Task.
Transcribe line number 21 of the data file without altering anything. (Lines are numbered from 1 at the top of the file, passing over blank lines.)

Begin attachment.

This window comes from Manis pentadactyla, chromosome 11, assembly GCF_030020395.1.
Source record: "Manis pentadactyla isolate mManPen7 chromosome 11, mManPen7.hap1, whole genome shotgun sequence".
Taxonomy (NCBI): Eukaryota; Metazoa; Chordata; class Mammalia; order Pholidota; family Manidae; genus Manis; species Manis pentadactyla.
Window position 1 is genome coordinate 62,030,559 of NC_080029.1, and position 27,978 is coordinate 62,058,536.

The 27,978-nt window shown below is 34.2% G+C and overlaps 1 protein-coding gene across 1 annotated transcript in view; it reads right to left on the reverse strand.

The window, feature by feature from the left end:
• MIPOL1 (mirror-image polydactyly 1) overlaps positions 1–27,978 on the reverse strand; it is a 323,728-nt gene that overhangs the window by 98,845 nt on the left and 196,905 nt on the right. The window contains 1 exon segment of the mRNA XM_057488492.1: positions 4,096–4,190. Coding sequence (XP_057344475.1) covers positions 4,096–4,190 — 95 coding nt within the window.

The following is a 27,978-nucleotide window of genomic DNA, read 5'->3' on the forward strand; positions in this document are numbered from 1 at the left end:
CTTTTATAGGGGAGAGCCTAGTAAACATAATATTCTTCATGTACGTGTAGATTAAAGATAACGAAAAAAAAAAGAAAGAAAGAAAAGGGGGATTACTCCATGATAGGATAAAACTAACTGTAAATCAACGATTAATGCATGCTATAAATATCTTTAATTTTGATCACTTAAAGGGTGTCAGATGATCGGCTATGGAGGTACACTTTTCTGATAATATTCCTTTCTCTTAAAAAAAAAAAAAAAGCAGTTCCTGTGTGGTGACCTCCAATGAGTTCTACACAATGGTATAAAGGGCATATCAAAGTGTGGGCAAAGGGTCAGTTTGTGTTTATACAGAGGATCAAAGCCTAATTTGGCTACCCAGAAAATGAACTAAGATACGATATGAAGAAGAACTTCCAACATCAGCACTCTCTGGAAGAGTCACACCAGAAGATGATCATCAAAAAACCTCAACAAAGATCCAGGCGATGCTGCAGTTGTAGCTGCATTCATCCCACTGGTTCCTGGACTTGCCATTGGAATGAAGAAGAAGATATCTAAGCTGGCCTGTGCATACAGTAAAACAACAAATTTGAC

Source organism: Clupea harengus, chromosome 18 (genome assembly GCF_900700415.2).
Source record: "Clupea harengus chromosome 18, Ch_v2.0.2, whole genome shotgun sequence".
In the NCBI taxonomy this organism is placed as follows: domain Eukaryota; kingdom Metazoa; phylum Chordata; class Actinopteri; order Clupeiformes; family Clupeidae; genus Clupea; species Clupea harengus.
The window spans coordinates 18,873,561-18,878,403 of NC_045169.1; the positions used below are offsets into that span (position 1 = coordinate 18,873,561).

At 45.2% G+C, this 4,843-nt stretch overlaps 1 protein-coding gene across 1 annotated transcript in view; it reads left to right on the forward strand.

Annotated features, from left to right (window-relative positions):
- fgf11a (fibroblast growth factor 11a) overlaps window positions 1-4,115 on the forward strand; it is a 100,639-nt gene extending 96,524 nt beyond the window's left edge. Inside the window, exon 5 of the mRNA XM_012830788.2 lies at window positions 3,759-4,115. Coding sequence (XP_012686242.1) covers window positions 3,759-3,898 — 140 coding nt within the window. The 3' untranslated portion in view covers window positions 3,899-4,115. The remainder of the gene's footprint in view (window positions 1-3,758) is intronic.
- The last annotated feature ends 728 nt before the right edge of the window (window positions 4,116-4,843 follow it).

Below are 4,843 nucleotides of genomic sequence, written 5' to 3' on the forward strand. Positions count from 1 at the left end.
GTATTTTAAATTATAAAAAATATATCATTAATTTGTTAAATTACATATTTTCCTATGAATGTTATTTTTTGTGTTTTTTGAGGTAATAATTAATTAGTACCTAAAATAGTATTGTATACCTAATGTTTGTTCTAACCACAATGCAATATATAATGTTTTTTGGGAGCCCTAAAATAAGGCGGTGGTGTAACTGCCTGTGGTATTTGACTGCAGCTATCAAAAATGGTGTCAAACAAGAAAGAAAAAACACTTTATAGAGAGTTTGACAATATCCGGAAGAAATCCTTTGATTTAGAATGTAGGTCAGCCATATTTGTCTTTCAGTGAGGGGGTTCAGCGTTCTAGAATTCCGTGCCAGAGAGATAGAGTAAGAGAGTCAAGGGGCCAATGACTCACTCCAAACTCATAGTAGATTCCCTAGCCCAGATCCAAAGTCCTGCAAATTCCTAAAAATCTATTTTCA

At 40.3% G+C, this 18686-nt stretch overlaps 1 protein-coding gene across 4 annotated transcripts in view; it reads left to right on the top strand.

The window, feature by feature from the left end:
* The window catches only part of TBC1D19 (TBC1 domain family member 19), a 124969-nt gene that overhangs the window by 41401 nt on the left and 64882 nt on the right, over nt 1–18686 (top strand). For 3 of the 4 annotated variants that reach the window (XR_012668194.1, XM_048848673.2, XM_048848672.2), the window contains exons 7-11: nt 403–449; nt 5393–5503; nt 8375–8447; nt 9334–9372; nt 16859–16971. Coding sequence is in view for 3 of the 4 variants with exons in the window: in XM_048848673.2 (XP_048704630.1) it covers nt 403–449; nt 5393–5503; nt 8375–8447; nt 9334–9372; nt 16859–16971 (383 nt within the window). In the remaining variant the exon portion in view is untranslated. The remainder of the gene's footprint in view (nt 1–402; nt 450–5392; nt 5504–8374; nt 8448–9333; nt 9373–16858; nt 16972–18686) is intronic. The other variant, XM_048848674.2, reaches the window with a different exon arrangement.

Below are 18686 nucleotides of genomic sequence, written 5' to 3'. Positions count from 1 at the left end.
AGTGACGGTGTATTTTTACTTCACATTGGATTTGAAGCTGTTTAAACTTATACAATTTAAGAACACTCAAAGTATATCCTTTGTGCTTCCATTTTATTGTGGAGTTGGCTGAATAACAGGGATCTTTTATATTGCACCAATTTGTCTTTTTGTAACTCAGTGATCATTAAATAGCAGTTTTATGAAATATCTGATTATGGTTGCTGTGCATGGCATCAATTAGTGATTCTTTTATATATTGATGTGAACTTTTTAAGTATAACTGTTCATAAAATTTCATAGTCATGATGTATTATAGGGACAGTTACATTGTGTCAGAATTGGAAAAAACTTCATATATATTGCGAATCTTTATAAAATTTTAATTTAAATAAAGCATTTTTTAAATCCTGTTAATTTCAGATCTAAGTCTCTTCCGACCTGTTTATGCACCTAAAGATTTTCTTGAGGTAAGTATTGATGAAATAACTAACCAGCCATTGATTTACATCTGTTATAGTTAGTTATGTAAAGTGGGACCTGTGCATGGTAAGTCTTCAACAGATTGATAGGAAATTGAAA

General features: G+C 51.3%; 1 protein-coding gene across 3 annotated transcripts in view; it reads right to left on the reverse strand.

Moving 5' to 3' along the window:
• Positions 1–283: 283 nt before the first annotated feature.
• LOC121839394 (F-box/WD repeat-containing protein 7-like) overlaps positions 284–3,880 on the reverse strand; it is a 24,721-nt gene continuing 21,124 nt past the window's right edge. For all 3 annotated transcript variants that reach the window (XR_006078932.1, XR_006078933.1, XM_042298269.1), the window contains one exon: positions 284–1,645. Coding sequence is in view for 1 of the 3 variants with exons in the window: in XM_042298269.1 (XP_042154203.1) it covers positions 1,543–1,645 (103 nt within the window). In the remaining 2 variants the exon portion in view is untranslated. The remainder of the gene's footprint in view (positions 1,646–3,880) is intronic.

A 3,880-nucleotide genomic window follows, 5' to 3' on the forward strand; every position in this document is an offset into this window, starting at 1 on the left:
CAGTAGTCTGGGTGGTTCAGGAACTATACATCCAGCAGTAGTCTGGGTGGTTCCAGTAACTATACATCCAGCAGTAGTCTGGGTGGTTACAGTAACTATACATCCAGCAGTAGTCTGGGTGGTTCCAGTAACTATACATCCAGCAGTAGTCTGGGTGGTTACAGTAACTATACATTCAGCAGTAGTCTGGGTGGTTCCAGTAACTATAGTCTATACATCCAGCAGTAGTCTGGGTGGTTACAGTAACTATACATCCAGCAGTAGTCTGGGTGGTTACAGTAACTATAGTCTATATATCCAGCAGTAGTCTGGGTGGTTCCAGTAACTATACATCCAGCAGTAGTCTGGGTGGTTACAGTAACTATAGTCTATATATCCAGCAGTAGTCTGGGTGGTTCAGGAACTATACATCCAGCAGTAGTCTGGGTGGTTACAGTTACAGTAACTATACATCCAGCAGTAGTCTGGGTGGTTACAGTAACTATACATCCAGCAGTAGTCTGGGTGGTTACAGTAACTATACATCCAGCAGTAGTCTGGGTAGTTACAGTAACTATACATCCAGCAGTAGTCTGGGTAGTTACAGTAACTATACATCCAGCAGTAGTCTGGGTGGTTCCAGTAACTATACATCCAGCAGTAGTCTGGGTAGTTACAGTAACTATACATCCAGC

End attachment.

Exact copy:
The window, feature by feature from the left end: